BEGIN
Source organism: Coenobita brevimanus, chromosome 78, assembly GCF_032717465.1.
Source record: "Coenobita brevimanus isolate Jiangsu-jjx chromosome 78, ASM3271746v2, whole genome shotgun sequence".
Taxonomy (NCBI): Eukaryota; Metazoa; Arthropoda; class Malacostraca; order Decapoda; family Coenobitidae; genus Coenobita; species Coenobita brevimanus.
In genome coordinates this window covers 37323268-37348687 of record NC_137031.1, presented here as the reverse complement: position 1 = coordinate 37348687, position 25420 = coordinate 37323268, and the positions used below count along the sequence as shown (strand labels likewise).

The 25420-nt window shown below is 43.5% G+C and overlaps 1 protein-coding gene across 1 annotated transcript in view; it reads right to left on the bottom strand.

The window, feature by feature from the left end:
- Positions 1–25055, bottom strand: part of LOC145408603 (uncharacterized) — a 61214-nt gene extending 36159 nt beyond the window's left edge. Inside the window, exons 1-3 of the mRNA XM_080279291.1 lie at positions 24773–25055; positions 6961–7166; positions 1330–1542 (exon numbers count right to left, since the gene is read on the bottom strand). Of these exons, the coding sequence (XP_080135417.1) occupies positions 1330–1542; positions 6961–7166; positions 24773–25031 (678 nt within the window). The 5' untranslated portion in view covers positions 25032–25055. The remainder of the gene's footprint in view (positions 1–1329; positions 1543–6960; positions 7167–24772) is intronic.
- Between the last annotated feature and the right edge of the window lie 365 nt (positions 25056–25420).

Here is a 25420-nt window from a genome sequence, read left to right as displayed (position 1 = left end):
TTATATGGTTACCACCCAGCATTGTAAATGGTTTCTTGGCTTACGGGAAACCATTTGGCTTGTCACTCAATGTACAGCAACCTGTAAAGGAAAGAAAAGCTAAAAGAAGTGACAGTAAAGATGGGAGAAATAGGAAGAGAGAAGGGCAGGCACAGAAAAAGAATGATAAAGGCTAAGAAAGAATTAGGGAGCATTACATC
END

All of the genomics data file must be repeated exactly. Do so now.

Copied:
Source organism: Coenobita brevimanus, chromosome 78, assembly GCF_032717465.1.
Source record: "Coenobita brevimanus isolate Jiangsu-jjx chromosome 78, ASM3271746v2, whole genome shotgun sequence".
Taxonomy (NCBI): Eukaryota; Metazoa; Arthropoda; class Malacostraca; order Decapoda; family Coenobitidae; genus Coenobita; species Coenobita brevimanus.
In genome coordinates this window covers 37323268-37348687 of record NC_137031.1, presented here as the reverse complement: position 1 = coordinate 37348687, position 25420 = coordinate 37323268, and the positions used below count along the sequence as shown (strand labels likewise).

The 25420-nt window shown below is 43.5% G+C and overlaps 1 protein-coding gene across 1 annotated transcript in view; it reads right to left on the bottom strand.

The window, feature by feature from the left end:
- Positions 1–25055, bottom strand: part of LOC145408603 (uncharacterized) — a 61214-nt gene extending 36159 nt beyond the window's left edge. Inside the window, exons 1-3 of the mRNA XM_080279291.1 lie at positions 24773–25055; positions 6961–7166; positions 1330–1542 (exon numbers count right to left, since the gene is read on the bottom strand). Of these exons, the coding sequence (XP_080135417.1) occupies positions 1330–1542; positions 6961–7166; positions 24773–25031 (678 nt within the window). The 5' untranslated portion in view covers positions 25032–25055. The remainder of the gene's footprint in view (positions 1–1329; positions 1543–6960; positions 7167–24772) is intronic.
- Between the last annotated feature and the right edge of the window lie 365 nt (positions 25056–25420).

Here is a 25420-nt window from a genome sequence, read left to right as displayed (position 1 = left end):
TTATATGGTTACCACCCAGCATTGTAAATGGTTTCTTGGCTTACGGGAAACCATTTGGCTTGTCACTCAATGTACAGCAACCTGTAAAGGAAAGAAAAGCTAAAAGAAGTGACAGTAAAGATGGGAGAAATAGGAAGAGAGAAGGGCAGGCACAGAAAAAGAATGATAAAGGCTAAGAAAGAATTAGGGAGCATTACATC